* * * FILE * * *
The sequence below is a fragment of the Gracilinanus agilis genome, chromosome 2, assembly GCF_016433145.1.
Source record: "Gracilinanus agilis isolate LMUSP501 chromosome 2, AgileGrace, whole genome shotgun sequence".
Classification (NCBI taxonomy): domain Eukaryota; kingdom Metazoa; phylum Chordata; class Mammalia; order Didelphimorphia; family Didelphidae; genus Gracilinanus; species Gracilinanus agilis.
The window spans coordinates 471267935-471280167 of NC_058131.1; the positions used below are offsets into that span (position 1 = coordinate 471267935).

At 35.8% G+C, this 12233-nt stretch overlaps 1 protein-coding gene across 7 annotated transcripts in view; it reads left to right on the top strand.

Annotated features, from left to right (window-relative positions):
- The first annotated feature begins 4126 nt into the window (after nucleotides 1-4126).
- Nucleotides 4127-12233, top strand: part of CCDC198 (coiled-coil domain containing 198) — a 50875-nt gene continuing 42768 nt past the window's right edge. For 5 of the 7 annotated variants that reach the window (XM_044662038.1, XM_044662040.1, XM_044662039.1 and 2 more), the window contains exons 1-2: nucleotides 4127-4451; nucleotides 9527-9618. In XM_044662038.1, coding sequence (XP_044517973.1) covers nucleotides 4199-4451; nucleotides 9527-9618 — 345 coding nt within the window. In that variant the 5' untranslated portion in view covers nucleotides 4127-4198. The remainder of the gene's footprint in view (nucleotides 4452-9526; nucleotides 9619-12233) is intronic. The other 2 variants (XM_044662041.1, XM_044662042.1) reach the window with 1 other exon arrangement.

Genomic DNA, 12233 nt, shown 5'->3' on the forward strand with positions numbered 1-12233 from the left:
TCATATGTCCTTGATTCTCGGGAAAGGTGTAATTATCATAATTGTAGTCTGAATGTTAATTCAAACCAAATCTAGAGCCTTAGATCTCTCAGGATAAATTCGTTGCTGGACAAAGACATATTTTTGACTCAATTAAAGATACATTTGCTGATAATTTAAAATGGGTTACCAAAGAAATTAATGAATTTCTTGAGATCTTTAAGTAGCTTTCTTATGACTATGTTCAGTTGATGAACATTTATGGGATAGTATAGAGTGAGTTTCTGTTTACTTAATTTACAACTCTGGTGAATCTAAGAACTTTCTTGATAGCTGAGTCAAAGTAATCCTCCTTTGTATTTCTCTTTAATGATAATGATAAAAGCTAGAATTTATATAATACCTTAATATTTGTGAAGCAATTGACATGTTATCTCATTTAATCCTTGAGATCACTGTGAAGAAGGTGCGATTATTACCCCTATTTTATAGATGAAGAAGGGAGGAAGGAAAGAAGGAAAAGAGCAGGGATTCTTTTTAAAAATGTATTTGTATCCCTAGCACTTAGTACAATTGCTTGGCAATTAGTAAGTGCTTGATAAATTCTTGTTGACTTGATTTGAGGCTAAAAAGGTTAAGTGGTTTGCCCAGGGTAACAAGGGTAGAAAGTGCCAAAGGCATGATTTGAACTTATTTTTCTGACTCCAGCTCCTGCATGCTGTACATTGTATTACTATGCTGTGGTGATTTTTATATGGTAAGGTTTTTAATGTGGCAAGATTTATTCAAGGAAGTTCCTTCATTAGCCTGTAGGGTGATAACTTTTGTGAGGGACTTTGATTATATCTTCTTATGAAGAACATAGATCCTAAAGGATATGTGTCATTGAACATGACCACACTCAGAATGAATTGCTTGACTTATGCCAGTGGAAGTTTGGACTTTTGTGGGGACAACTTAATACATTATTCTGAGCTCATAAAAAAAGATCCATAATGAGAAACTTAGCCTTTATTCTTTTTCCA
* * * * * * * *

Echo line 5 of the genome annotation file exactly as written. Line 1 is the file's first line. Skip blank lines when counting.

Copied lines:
At 35.8% G+C, this 12233-nt stretch overlaps 1 protein-coding gene across 7 annotated transcripts in view; it reads left to right on the top strand.